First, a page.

Did she qualify for leave under FMLA guidelines?

by on January 14, 2010 · 0 Comment POSTED IN: HR Info Center

Elaine Adler tapped at HR director Lou Capici’s office door. “Is this a good time to talk, Lou?” she asked.

Lou waved her in. “Have a seat, Elaine,” he said. “What’s up?” Elaine worked as a medical technician at a group practice. A week earlier she requested FMLA leave for minor surgery. This morning she learned she’d been turned down.

Do FMLA guidelines care that she arrived early every day?

“There must be some mistake,” she said. “Thing is, I’ve used up all my sick days and personal time, and I need FMLA leave. I don’t understand why my request was denied.”

Lou opened Elaine’s personnel file and took out her time sheets. “I’m sorry, but as you know, FMLA guidelines state that you need to have worked at least 1,250 hours in the past year to qualify for FMLA. According to these records you have logged only 1,186. See?”

Elaine studied the time sheets, which she’d signed each pay period. “I see the problem,” she said. “I arrive 15 minutes early every morning to turn on the x-ray machines, get the office ready and make coffee. I don’t get paid for that time – and that’s OK, I’m not asking you to pay me for it – but I should get FMLA credit for it.”

“No one says you have to be here early,” argued Lou. “It’s your choice.”

Elaine huffed. “But everyone knows if I didn’t, we wouldn’t be ready to receive patients when we open our doors. Oh, and also, the time I spent training to keep my certification current isn’t on these sheets.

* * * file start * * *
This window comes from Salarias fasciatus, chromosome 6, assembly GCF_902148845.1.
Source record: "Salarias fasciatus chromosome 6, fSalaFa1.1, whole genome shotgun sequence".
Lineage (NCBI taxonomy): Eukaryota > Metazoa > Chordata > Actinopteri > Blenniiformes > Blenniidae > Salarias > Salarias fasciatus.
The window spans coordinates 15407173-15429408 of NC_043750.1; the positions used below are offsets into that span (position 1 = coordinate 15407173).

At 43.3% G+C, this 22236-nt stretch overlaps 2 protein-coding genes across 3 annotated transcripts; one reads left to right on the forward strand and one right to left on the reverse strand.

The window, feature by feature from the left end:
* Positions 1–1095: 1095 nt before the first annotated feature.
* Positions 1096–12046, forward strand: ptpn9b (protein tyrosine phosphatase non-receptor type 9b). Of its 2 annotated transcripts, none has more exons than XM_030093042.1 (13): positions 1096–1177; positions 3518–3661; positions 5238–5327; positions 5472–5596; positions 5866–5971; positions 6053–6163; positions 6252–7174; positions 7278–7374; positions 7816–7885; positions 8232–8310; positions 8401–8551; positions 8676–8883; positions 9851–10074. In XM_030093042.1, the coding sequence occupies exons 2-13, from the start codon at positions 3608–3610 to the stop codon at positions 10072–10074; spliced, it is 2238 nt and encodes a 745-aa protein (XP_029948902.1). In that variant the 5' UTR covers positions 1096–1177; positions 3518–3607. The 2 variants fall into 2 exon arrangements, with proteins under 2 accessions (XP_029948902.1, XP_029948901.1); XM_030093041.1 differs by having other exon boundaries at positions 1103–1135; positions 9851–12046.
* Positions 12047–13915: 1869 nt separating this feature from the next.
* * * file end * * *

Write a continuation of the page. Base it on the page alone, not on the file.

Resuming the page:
“You did that training on your own time, not our time,” said Lou.

Elaine became indignant. “I’ve spoken with an attorney who advertises on TV. He says all those hours count for FMLA – including the training. I’ll sue if I have to!”

They couldn’t agree and the case ended up in court. Was Elaine eligible for FMLA leave?

The decision

Yes. A court found that Elaine was eligible under FMLA guidelines.

In reaching its decision, the judge drew a distinction between voluntarily arriving 15 minutes before the start of a shift to make coffee and arriving early to turn on diagnostic equipment and prepare to receive patients.

Hours unpaid, but not unworked

Even though she wasn’t paid for those 15 minutes, she did perform duties during that time that were central to the office’s daily operations.

While no FMLA guidelines say her employer had to pay her for that time, one does say that the time counts toward FMLA eligibility.

The court ruled that the training Elaine completed to keep her license up to date counted toward her FMLA eligibility as well.

It was true that she completed the training on her own time, and that she wasn’t compensated for the time she spent in class.

However, because Elaine needed the training under her belt in order to be certified, and because she had to stay certified to keep her job, the time she spent in training applied toward FMLA eligibility.

When the training time and the pre-shift prep time were added to her hours worked, Elaine easily exceeded the 1,250-hour requirement.

This case is a reminder: When calculating FMLA eligibility, FMLA guidelines look beyond what’s written on a timesheet – and so should you.

Under FMLA guidelines, “unpaid” doesn’t necessarily mean “unworked.”

Cite: Kosakow v. New Rochelle Radiology Associates, U.S. Court of Appeals, 2nd Circuit. No. 00-7392, 12/20/01. Fictionalized for dramatic effect.

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